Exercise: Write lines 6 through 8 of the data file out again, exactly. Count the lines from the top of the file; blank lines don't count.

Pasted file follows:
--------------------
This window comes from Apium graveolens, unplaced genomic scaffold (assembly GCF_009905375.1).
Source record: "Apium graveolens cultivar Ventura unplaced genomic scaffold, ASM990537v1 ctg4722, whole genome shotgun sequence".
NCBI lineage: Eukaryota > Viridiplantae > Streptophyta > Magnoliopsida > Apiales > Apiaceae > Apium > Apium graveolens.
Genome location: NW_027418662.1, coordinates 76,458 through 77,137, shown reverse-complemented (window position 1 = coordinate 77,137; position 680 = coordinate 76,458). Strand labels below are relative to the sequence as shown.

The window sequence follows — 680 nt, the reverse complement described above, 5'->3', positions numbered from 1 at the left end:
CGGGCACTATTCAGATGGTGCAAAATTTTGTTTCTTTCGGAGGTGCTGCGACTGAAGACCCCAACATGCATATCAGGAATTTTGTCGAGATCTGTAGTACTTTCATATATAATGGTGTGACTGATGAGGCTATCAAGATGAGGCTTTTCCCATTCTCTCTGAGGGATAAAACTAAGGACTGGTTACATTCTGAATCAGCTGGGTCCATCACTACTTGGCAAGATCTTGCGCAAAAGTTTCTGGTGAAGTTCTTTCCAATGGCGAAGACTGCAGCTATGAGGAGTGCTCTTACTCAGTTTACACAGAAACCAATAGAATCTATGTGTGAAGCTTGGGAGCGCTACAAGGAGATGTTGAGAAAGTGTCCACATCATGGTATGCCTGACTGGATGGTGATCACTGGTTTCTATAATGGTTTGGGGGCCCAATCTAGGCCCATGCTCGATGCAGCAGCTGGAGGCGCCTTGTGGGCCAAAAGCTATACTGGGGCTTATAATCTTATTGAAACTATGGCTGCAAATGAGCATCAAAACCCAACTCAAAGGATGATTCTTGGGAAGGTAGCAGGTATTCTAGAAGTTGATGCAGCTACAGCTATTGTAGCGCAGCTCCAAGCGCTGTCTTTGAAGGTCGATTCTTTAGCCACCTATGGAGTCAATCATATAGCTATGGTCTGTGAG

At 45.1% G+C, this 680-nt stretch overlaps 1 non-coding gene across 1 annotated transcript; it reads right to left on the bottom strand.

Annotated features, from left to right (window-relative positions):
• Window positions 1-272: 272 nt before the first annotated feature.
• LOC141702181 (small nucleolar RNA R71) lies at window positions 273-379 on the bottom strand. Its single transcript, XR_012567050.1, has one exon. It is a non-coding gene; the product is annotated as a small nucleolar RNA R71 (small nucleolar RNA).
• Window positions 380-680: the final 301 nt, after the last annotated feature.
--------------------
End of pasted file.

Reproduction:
CGGGCACTATTCAGATGGTGCAAAATTTTGTTTCTTTCGGAGGTGCTGCGACTGAAGACCCCAACATGCATATCAGGAATTTTGTCGAGATCTGTAGTACTTTCATATATAATGGTGTGACTGATGAGGCTATCAAGATGAGGCTTTTCCCATTCTCTCTGAGGGATAAAACTAAGGACTGGTTACATTCTGAATCAGCTGGGTCCATCACTACTTGGCAAGATCTTGCGCAAAAGTTTCTGGTGAAGTTCTTTCCAATGGCGAAGACTGCAGCTATGAGGAGTGCTCTTACTCAGTTTACACAGAAACCAATAGAATCTATGTGTGAAGCTTGGGAGCGCTACAAGGAGATGTTGAGAAAGTGTCCACATCATGGTATGCCTGACTGGATGGTGATCACTGGTTTCTATAATGGTTTGGGGGCCCAATCTAGGCCCATGCTCGATGCAGCAGCTGGAGGCGCCTTGTGGGCCAAAAGCTATACTGGGGCTTATAATCTTATTGAAACTATGGCTGCAAATGAGCATCAAAACCCAACTCAAAGGATGATTCTTGGGAAGGTAGCAGGTATTCTAGAAGTTGATGCAGCTACAGCTATTGTAGCGCAGCTCCAAGCGCTGTCTTTGAAGGTCGATTCTTTAGCCACCTATGGAGTCAATCATATAGCTATGGTCTGTGAG

At 45.1% G+C, this 680-nt stretch overlaps 1 non-coding gene across 1 annotated transcript; it reads right to left on the bottom strand.

Annotated features, from left to right (window-relative positions):